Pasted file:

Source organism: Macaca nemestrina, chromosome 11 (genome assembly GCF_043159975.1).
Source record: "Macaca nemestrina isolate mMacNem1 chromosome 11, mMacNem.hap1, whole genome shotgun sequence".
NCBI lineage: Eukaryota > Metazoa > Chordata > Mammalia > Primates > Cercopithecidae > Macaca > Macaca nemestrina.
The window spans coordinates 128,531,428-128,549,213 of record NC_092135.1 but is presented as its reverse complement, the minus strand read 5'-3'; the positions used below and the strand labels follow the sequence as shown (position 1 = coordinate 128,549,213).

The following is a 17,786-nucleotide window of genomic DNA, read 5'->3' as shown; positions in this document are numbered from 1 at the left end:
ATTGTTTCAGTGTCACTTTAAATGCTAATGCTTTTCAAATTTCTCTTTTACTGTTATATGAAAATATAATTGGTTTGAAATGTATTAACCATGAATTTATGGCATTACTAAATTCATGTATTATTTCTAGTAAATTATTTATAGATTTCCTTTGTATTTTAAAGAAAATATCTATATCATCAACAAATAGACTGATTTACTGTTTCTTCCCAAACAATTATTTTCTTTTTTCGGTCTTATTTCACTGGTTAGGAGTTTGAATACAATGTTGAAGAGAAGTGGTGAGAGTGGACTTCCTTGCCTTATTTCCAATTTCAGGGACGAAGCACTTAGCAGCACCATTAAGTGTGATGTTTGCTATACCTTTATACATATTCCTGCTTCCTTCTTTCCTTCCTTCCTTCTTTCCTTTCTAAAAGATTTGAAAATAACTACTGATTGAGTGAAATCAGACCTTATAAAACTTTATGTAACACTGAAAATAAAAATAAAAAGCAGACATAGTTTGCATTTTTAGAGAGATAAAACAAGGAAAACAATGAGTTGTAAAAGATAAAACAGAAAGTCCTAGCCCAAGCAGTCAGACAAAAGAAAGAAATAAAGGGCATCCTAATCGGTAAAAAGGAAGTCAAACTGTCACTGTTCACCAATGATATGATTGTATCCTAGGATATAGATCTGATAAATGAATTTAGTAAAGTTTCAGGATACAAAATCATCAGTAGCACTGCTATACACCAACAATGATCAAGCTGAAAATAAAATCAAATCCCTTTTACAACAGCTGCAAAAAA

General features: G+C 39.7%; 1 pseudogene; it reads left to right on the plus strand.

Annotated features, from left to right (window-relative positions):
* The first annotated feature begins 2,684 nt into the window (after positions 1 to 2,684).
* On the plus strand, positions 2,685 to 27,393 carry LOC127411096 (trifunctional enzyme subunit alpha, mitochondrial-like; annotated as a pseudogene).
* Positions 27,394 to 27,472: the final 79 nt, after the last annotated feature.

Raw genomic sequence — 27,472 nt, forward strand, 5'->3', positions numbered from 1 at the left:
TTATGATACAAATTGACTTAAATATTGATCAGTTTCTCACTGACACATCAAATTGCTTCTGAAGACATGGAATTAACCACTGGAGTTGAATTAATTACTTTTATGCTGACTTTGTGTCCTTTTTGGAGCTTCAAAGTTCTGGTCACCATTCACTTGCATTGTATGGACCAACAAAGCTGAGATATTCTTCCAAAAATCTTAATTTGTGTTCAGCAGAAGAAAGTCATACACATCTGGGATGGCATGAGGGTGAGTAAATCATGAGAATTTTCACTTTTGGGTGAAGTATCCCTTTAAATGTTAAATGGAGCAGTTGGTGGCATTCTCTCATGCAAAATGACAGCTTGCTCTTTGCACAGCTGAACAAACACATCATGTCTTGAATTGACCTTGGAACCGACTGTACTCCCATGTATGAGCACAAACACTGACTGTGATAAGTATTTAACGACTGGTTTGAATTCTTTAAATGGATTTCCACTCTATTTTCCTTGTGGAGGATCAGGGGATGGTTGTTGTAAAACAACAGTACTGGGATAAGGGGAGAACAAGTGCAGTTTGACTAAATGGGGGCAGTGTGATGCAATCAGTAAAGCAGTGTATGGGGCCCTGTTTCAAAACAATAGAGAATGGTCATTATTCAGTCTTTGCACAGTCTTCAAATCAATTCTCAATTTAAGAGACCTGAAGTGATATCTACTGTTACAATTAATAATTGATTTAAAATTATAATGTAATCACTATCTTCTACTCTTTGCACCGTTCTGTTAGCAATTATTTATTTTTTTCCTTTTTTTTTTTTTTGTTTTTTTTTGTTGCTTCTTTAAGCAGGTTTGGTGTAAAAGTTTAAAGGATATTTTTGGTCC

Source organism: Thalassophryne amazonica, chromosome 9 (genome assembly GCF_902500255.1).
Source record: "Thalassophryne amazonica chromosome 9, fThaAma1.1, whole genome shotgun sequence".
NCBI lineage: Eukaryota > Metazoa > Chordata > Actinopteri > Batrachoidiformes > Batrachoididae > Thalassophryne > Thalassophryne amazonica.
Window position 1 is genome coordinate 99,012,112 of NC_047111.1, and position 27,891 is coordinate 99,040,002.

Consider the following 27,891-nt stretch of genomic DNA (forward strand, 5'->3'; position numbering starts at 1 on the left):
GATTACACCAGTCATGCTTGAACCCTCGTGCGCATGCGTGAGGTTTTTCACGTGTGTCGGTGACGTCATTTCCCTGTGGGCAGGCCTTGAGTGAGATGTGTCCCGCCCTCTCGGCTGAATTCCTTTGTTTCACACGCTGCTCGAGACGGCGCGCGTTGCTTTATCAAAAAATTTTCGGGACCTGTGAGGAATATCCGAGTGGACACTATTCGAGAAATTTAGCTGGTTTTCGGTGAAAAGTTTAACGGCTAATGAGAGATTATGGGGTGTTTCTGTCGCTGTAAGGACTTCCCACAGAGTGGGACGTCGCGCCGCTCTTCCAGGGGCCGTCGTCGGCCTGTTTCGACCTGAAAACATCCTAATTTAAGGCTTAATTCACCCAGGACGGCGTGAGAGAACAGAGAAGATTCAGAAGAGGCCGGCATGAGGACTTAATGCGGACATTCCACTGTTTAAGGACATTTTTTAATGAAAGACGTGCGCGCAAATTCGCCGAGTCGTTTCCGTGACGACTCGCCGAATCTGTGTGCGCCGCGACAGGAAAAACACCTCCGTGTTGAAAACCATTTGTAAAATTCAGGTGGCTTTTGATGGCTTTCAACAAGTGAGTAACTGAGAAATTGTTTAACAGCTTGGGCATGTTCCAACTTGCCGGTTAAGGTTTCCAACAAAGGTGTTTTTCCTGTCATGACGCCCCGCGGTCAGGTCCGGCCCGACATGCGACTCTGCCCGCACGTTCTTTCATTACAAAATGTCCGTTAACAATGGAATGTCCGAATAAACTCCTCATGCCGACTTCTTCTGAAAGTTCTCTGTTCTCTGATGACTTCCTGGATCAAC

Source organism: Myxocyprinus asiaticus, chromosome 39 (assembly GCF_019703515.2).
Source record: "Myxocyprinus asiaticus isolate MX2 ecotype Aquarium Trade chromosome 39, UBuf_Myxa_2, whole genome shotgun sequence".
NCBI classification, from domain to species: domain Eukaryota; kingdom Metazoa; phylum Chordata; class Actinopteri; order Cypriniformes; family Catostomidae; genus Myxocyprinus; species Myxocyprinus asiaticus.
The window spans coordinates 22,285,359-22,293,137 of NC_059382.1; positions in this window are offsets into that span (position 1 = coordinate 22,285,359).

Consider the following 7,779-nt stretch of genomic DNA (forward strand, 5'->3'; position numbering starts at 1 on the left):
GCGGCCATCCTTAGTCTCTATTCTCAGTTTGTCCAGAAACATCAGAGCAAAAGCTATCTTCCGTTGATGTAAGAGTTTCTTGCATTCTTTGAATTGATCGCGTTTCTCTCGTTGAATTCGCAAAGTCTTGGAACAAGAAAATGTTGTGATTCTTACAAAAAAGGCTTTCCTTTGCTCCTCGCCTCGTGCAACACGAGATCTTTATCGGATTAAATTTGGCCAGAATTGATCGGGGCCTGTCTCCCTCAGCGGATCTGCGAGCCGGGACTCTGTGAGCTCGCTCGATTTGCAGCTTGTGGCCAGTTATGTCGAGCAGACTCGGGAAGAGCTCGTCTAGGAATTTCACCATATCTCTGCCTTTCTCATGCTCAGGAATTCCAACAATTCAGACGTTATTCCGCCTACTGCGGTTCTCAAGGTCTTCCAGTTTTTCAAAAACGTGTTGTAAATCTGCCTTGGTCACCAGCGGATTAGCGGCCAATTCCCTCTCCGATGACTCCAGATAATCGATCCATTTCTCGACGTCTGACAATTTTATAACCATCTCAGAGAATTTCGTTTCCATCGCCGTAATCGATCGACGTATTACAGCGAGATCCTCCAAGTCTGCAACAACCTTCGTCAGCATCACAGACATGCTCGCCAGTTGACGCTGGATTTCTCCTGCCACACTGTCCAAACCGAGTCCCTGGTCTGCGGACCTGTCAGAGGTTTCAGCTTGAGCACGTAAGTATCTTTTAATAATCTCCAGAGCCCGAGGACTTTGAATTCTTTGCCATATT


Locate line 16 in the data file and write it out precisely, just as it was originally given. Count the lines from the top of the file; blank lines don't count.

NCBI lineage: Eukaryota > Metazoa > Chordata > Actinopteri > Batrachoidiformes > Batrachoididae > Thalassophryne > Thalassophryne amazonica.